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Tiffany Brown Asks: What Does TEDxUniversityofNevada Mean to You?


TEDxUniversityofNevada

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TEDx team member, Tiffany Brown sits down for a discussion with TEDx Volunteers.

To date, TEDxUniversityofNevada has produced a dazzling array of TEDx talks filmed live, that have collectively accumulated over 25 million views online.

In anticipation of our next big Reno event on January 27, 2018, we recently asked a few TEDxUniversityofNevada volunteers what TEDx means to them, what some of their all-time favorite talks have been, what recommendations they would give to a first time TEDxUniversityofNevada attendee, and more.

Read on to learn more about some of our local volunteers’ perspectives including thoughts from Alice Heiman, Amanda Burden, Bret Simmons, Dave Croasdell, Josh Smith, Karen Coe, Nicole Shearer, Paul Klein, and Tyler Bourns. These dedicated volunteers work together, along with additional team members, to handle everything from TEDx event organization and promotion, to TEDx speaker selection and preparation, as well as day of execution.

In your opinion, what does TEDx stand for?

  • Tyler:  The sharing of ideas that can change the way you look at the world. Both big and small.
  • Dave: TEDx mirrors its parent organization – ideas that inspire. In our community we are fortunate to have a strong leader and visionary in Dr. Bret Simmons. He has doggedly managed TEDxUniversityofNevada to ensure that it provides diverse perspectives, unique stories and tremendous opportunities to envision challenges within and beyond our community.
  • Nicole: Community – this event provides both a physical community (once a year) and an online community (year-round) where people can express new ideas, stories and share in camaraderie.
  • Josh: To me, TEDx is more than just the talks you see or the videos you watch on the TED website or YouTube. TEDx is a community of individuals seeking to learn and understand the world and gain different perspectives. What you don’t typically see are the conversations that happen after a talk is given. One talk can have a domino effect and impact hundreds, thousands, even millions of people. ​
  • Karen: An independently organized TED event.
  • Bret: Ideas worth spreading that influence millions around the globe and that originate right here in Reno.
  • Alice: A gathering of people who want to share ideas.

What was the best TEDx talk from TEDxUniversityofNevada that you ever experienced live?

  • Tyler: Jocko’s extreme ownership talk. His Intensity and Passion is phenomenal. He commanded that room. You could feel the energy in every single audience member, and the message underneath resonated deeply with me. He talked about accountability and how to be a leader.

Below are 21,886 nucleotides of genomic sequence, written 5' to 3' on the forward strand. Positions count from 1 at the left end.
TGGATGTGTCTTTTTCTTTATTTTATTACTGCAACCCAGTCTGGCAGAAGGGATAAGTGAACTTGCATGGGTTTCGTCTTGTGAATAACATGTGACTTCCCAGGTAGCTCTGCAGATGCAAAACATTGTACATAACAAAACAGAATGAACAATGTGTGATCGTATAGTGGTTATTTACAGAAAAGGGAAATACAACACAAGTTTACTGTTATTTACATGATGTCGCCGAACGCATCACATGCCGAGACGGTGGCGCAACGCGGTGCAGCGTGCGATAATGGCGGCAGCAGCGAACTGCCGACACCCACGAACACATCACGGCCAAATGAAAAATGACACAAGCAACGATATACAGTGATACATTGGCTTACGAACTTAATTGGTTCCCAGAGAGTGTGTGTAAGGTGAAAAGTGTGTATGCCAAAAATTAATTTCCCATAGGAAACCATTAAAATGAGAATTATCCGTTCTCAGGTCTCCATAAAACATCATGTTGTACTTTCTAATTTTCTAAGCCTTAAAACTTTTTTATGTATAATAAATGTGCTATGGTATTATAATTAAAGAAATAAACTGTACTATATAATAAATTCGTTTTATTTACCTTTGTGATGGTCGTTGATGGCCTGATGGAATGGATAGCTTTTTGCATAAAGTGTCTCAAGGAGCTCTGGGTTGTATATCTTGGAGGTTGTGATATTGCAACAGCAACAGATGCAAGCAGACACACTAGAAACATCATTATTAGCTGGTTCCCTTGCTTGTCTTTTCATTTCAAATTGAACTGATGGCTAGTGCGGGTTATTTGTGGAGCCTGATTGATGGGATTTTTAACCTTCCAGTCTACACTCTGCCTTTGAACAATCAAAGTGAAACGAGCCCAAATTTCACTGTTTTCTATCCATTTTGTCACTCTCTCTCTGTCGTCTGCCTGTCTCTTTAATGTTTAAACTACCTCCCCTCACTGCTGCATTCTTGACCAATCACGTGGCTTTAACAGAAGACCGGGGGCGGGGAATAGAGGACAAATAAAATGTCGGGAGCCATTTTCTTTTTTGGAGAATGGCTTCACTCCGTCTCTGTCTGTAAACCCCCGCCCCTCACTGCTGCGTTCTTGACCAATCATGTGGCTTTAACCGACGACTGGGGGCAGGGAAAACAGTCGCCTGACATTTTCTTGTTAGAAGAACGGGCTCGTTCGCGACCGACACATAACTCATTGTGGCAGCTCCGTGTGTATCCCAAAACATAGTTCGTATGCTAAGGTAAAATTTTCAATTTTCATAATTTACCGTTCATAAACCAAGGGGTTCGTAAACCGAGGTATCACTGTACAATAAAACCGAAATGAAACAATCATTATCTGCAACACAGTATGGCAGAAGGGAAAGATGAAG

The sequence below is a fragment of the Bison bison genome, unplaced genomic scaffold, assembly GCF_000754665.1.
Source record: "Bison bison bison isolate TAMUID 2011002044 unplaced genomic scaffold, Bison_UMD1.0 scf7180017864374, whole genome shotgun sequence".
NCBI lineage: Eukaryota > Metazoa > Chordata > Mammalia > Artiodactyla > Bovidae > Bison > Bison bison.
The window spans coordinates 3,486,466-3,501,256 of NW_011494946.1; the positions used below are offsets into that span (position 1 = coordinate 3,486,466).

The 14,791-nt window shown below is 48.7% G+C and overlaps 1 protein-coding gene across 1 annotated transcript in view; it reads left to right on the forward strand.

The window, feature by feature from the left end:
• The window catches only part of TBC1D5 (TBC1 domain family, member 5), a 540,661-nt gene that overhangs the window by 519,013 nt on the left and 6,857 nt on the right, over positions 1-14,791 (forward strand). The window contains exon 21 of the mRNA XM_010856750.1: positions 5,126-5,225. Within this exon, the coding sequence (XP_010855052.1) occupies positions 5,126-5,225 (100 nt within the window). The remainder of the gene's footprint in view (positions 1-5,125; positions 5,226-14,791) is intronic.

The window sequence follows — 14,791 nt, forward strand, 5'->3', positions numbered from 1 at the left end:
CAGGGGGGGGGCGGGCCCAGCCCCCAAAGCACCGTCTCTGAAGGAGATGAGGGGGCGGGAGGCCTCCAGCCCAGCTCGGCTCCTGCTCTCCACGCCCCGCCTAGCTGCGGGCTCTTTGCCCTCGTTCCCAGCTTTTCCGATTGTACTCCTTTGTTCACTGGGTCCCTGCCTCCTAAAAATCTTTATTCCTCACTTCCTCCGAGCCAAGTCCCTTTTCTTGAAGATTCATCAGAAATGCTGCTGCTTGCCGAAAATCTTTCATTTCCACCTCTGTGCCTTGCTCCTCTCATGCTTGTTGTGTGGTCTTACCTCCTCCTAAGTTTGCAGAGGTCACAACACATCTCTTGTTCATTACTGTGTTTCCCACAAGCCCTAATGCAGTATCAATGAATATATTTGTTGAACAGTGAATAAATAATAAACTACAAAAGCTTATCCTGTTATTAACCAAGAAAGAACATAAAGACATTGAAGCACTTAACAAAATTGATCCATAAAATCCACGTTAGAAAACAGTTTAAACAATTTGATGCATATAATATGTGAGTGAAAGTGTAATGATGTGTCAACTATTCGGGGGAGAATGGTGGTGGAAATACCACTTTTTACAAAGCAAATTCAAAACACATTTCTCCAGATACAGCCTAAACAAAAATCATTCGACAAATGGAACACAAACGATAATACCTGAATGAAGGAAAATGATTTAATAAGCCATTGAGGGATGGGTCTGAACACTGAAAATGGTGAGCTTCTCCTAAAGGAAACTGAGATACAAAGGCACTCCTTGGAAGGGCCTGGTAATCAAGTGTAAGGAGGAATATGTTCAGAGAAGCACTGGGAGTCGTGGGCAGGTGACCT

• Amanda: This is such a tough question because I have enjoyed so many thought-provoking talks over the five years that I’ve attended. What pops into my mind right away is Samina Ali’s talk about “What does the Quran really say about a Muslim woman’s hijab?” The talk was fascinating. I marveled at Samina’s bravery in educating us about this controversial topic.
  • Karen: Too many to choose, but Elizabeth Smart and Tyler Glenn are right up there!
  • Alice: So many good ones. I loved Ming Li Wu. Entertaining, educational, well written and well delivered.
  • Bret: I love them all and don’t have a favorite, but the Elizabeth Smart talk was a unique experience. The most riveting 11 minute talk I’ve ever experienced. Also can’t deny that I love the live performance of The Warning so much we had them two years in a row. I’m a huge fan of Jon Foreman so meeting him and watching his great performance and inspiring message is something I’ll never forget.
  • Josh: I love watching talks that include both a music performance and a talk in between their sets. It’s a unique experience compared to most talks and it gives the performer the chance to connect with an audience in a different way compared to a traditional concert or music performance. It also gives attendees the opportunity to be exposed to different types of music that they traditionally would not listen to. Particularly I liked Jon Foreman’s performance in 2016, and Tim Snider’s in 2015.
  • Paul: The best talk was the 2014 talk I gave with Kristin Stith on inspiring change in a city. The experience we went through preparing for the talk and the outpour of support that followed was phenomenal. Using Reno and our actual experiences of reviving the slogan Biggest Little City as a destination brand as our case study for the the talk made the experience special. I was proud and honored to share what we did and why we volunteered to do it for our community.

What advice do you have for a first time TEDx attendee?